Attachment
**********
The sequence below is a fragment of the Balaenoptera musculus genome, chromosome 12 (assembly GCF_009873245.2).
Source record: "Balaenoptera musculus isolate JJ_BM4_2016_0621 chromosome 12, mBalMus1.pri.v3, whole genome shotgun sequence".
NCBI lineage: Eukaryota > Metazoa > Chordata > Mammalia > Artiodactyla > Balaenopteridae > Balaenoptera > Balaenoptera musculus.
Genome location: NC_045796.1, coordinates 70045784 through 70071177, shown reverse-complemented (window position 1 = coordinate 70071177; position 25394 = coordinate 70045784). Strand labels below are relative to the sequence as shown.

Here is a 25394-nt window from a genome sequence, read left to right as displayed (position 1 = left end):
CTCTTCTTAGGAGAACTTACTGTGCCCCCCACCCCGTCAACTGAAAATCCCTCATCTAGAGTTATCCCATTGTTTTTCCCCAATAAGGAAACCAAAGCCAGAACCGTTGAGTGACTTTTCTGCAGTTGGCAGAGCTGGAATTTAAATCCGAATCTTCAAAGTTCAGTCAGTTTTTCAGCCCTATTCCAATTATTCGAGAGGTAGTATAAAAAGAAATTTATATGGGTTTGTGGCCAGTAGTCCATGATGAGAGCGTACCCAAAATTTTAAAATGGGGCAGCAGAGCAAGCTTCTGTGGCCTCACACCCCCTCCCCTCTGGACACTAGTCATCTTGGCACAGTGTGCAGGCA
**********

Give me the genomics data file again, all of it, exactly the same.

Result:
The sequence below is a fragment of the Balaenoptera musculus genome, chromosome 12 (assembly GCF_009873245.2).
Source record: "Balaenoptera musculus isolate JJ_BM4_2016_0621 chromosome 12, mBalMus1.pri.v3, whole genome shotgun sequence".
NCBI lineage: Eukaryota > Metazoa > Chordata > Mammalia > Artiodactyla > Balaenopteridae > Balaenoptera > Balaenoptera musculus.
Genome location: NC_045796.1, coordinates 70045784 through 70071177, shown reverse-complemented (window position 1 = coordinate 70071177; position 25394 = coordinate 70045784). Strand labels below are relative to the sequence as shown.

Here is a 25394-nt window from a genome sequence, read left to right as displayed (position 1 = left end):
CTCTTCTTAGGAGAACTTACTGTGCCCCCCACCCCGTCAACTGAAAATCCCTCATCTAGAGTTATCCCATTGTTTTTCCCCAATAAGGAAACCAAAGCCAGAACCGTTGAGTGACTTTTCTGCAGTTGGCAGAGCTGGAATTTAAATCCGAATCTTCAAAGTTCAGTCAGTTTTTCAGCCCTATTCCAATTATTCGAGAGGTAGTATAAAAAGAAATTTATATGGGTTTGTGGCCAGTAGTCCATGATGAGAGCGTACCCAAAATTTTAAAATGGGGCAGCAGAGCAAGCTTCTGTGGCCTCACACCCCCTCCCCTCTGGACACTAGTCATCTTGGCACAGTGTGCAGGCA